Investing in Arm
In any case, it’s clear that the company wants to help expand and play a key part in the wider Arm ecosystem going forward. Oracle said its wider investments announced today are about encouraging developers to to build more applications based on the Arm architecture, which they can then run on Oracle’s cloud.
To that end, Oracle is announcing new Arm-based compute resources with the Oracle Cloud Free Tier that gives developers free credits of up to $300 for 30 days to take its platform for a spin. There’s an Always Free Arm offering too that provides developers with four A1 cores and 24 GB of memory, the company said. And Oracle’s Arm Accelerator program offers up to 12 months of credits for Oracle Cloud for developers, universities and other customers that need resources beyond what the Cloud Free Tier provides.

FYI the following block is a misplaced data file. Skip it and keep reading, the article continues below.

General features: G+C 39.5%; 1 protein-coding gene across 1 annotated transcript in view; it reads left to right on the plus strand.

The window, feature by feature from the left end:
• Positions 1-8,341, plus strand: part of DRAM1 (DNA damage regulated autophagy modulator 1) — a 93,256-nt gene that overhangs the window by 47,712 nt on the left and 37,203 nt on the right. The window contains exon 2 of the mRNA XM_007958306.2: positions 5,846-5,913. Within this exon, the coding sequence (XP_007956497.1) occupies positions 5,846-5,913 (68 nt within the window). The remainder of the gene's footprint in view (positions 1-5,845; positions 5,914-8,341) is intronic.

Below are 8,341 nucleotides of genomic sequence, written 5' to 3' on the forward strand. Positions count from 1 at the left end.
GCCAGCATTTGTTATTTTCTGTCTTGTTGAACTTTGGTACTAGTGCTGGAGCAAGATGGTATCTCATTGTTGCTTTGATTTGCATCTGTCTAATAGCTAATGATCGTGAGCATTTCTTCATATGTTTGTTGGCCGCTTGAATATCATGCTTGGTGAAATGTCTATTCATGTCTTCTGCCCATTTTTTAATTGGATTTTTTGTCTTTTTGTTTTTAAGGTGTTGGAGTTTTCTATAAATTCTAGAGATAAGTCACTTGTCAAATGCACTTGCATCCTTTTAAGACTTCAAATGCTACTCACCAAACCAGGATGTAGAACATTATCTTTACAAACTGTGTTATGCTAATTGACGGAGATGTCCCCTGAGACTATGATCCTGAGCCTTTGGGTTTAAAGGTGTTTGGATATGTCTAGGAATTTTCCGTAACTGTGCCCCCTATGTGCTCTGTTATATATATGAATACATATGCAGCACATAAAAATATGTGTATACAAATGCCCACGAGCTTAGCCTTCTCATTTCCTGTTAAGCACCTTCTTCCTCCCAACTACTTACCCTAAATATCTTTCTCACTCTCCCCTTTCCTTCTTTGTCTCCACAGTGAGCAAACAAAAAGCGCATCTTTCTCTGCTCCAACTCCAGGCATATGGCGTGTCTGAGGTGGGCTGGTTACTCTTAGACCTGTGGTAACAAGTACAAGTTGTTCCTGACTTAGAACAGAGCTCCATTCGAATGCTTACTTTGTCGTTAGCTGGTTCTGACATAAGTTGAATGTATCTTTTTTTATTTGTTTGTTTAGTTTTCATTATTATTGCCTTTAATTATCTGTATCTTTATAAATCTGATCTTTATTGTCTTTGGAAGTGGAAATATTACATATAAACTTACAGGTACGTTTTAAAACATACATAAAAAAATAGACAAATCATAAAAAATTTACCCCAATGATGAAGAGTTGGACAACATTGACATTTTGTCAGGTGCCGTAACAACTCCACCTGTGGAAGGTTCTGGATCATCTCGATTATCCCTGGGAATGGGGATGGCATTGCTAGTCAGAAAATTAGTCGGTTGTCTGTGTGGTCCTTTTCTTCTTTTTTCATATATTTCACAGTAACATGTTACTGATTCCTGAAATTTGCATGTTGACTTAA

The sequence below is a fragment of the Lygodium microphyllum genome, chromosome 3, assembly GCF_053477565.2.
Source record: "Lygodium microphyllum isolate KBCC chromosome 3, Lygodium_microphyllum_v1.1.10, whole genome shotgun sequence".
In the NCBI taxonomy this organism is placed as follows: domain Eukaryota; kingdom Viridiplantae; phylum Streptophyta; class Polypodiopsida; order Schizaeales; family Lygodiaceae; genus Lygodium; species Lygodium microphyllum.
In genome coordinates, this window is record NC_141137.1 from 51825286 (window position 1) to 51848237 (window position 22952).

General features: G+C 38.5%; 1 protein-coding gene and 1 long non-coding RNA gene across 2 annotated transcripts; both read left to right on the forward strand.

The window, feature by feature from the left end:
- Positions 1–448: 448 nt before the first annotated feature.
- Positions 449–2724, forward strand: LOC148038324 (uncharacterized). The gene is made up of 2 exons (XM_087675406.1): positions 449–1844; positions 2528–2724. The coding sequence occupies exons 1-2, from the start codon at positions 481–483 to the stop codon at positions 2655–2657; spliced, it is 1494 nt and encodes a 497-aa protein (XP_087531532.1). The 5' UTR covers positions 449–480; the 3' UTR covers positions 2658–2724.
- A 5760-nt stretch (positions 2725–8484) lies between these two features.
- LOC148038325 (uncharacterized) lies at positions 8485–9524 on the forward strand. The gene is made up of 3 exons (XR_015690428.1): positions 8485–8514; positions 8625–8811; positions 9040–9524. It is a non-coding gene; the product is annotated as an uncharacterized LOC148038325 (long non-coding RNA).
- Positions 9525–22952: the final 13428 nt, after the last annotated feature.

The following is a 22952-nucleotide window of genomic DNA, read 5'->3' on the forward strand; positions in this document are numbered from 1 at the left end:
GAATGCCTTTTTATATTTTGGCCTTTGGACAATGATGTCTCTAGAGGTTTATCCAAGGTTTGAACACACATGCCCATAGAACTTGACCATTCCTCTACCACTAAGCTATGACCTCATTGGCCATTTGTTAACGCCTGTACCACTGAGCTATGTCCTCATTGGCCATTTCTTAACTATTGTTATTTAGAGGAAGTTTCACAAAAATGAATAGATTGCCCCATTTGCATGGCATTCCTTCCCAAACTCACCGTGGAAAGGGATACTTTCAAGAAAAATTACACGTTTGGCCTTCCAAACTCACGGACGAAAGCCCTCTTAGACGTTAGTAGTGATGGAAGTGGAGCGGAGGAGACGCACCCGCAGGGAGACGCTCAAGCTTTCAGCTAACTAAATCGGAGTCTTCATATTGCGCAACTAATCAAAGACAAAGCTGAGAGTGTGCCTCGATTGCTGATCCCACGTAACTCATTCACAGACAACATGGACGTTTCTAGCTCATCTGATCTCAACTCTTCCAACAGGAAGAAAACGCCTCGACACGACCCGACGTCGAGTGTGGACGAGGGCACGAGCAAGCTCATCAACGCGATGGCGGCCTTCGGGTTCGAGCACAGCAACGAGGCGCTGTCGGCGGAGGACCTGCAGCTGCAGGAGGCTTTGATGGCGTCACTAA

More interesting, perhaps, is Oracle’s new development stack, a suite of developer tools available on the Arm-based A1 instances. It includes Oracle Linux, Java, MySQL, GraalVM and the Oracle Container Engine for Kubernetes service. To get started, Oracle has also created an Oracle Linux Cloud Developer image that installs, configures and launches a development environment that can be deployed on OCI.
“We’re making it really easy for developers to move their apps and develop new ones on Oracle Cloud Infrastructure,” said Clay Magouyrk, executive vice president at Oracle Cloud Infrastructure.
As part of its commitment to developers, Oracle said it’s working with a bunch of open-source partners such as GitLab Inc., Jenkins, Rancher Labs Inc. and Datadog Inc. It has also joined the Continuous Delivery Foundation, an open-source community that houses important open-source continuous integration/continuous delivery software projects.
With reporting from Robert Hof